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Library Blog

“Open access + digital publishing will help get us to a sustainable world…”

"Scholarly publishing's role in the world must be de-linked from print publication. The print book must become the exception, not the rule, as soon as possible."

Michael Jensen, the Director of Strategic Web Communications for the Office of Communications of the National Academies and National Academies Press gave an inspiring speech at the recent AAUP (American Association of University Presses) annual meeting. He makes some important connections between "a) the survival of scholarly publishing, and b) the survival of civilization." Environmental, rather than simply economic, concerns lie at the heart of his call.

Text of the speech available here. Via if:book

What will e-books look like in the future?

A French publishing group, Editis, produced this short film imagining the future of e-books: reading them, getting them published and even buying them in bookstores. No subtitles, but not really necessary to get the idea.

Possible ou Probable via if:book.

Expensive textbooks may go the way of typewriters and carbon paper…

Still an unrealized dream, perhaps, but the Community College Consortium for Open Educational Resources just received a $1.5 million grant to expand its work, which focuses on increasing the number of free, online textbooks and training community college instructors on how best to use such books.

It manages the Community College Open Textbook Project with a growing membership of community colleges and other free/low-cost textbook projects like Flat World Knowledge. They hope to significantly expand the number of freely available digital textbooks it makes available.

Read more about the project announcement and future plans here.

Intersession - Change in Library Hours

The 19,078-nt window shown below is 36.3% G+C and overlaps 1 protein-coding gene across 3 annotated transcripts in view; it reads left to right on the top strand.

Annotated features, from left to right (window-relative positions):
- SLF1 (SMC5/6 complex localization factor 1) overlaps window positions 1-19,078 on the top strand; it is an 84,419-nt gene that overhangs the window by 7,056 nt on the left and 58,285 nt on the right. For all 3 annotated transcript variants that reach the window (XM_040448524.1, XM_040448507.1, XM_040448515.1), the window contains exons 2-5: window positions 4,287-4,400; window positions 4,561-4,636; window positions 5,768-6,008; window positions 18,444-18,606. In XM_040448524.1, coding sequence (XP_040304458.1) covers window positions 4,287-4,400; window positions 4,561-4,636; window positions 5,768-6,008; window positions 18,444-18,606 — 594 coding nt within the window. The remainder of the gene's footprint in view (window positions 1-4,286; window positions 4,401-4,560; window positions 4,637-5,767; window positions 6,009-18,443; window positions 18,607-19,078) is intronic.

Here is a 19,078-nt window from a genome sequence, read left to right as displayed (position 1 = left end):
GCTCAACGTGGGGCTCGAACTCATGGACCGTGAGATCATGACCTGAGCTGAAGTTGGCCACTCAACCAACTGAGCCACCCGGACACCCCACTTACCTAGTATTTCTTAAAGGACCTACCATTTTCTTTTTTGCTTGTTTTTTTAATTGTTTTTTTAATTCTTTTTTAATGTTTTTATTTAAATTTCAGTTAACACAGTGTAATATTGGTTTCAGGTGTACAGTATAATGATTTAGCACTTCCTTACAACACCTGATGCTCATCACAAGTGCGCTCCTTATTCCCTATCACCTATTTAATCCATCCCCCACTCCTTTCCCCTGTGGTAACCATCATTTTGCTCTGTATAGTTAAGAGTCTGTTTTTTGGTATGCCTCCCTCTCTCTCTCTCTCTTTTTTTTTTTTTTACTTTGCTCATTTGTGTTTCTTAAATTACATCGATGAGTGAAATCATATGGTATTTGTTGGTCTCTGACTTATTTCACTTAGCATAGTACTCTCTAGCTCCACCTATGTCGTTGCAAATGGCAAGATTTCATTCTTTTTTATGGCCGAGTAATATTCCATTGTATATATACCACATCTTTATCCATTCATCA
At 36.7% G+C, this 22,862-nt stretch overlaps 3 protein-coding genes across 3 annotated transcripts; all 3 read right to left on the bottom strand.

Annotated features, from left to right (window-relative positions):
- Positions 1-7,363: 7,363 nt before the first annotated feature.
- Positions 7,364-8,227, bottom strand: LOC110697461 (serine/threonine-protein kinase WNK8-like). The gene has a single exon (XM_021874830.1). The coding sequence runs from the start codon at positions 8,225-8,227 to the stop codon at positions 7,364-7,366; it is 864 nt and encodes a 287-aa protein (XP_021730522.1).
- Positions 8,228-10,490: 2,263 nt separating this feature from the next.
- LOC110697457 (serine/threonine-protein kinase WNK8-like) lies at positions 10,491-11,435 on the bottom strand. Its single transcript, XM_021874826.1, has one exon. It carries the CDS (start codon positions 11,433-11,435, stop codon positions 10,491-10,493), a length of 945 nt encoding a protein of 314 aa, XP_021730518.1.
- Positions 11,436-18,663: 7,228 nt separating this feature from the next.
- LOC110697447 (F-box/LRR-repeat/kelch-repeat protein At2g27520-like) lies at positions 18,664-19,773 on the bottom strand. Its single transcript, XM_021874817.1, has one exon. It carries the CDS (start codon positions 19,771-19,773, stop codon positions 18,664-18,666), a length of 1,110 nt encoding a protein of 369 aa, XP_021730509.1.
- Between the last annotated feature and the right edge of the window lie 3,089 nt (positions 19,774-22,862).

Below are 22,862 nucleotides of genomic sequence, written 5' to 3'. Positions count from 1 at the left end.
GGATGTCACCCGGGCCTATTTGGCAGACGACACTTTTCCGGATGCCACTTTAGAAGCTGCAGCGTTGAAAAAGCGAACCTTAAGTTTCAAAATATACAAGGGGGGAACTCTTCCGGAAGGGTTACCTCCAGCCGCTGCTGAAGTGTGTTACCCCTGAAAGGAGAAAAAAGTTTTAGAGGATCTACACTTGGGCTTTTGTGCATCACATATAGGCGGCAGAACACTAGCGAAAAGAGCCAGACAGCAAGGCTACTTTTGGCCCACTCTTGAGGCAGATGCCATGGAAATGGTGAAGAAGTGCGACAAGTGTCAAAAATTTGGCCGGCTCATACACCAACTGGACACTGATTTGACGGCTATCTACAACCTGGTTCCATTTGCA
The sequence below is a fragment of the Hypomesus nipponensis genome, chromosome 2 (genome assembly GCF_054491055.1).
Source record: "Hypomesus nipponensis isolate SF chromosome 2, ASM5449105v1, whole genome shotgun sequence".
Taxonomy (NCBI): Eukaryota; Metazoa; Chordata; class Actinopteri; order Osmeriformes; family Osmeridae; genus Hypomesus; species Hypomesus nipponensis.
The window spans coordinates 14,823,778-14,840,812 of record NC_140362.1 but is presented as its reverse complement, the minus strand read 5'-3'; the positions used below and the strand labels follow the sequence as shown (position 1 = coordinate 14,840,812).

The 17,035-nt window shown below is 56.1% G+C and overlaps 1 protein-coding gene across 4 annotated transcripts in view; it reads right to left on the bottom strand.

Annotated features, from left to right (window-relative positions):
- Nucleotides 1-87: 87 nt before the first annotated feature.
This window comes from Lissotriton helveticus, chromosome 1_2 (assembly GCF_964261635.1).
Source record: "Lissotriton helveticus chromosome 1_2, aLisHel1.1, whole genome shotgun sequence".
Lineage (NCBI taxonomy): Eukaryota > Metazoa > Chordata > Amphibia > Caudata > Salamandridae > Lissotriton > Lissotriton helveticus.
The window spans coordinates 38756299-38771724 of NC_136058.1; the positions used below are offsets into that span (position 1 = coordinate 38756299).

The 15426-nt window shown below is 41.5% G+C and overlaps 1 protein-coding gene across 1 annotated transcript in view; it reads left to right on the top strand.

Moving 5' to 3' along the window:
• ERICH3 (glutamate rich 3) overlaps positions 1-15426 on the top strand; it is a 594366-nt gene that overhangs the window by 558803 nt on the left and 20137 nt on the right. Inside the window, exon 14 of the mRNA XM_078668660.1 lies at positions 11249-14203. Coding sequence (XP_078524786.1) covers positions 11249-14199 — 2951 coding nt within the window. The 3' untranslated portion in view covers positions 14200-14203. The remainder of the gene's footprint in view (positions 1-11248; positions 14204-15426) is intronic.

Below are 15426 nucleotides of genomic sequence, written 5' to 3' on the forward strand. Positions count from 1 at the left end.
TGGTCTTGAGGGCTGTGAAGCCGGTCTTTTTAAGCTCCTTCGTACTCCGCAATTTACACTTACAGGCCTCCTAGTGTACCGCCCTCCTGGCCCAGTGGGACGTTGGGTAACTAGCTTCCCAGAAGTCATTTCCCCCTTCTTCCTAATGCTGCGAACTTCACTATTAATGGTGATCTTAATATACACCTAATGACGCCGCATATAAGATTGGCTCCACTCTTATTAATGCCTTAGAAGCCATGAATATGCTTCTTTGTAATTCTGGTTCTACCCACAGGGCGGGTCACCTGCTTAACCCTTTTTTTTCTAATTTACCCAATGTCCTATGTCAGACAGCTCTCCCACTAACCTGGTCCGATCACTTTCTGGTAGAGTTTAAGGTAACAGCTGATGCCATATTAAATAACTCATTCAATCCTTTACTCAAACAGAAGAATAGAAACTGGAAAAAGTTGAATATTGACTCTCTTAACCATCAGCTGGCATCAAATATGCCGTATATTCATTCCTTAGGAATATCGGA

Please note the change in library hours during summer intersession.

The Library will be open on these days and times, August 10 through September 9, 2009:

Monday to Friday: 7:30 - 4:45 pm

Saturday & Sunday: closed until weekend of Sept. 12

Monday, Sept. 7, Labor Day: closed

Regular schedule resumes on September 10.

Free Multimedia Sources

Great list of free media sources (photos, video, audio, images) via Mashable.

We believe in the freedom to read

"We believe in a way of life based on the free exchange of ideas, in which books have and will continue to play a central role. Devices like Amazon's are trying to determine how people will interact with books, but Amazon's use of DRM to control and monitor users and their books constitutes a clear threat to the free exchange of ideas..."

From an online petition organized by the Free Software Foundation saying that we as "readers, authors, publishers, and librarians demand that Amazon remove all DRM, including any ability to control or access the user's library, from the Kindle." (via Boing Boing)

The Future of Book Banning?

Farhad Manjoo wrote a good summary of the recent Amazon/1984 scandal in Slate, pointing out that the issue of greatest concern is not Amazon's poor handling of the incident, but that the technology enables easy remote deletion of files on your device:

"...Zittrain writes: "Imagine a world in which all copies of once-censored books like Candide, The Call of the Wild, and Ulysses had been permanently destroyed at the time of the censoring and could not be studied or enjoyed after subsequent decision-makers lifted the ban." This may sound like an exaggeration; after all, we'll surely always have file-sharing networks and other online repositories for works that have been decreed illegal. But it seems like small comfort to rely on BitTorrent to save banned art. The anonymous underground movements that have long sustained banned works will be a lot harder to keep up in the world of the Kindle and the iPhone." from: Slate via EFF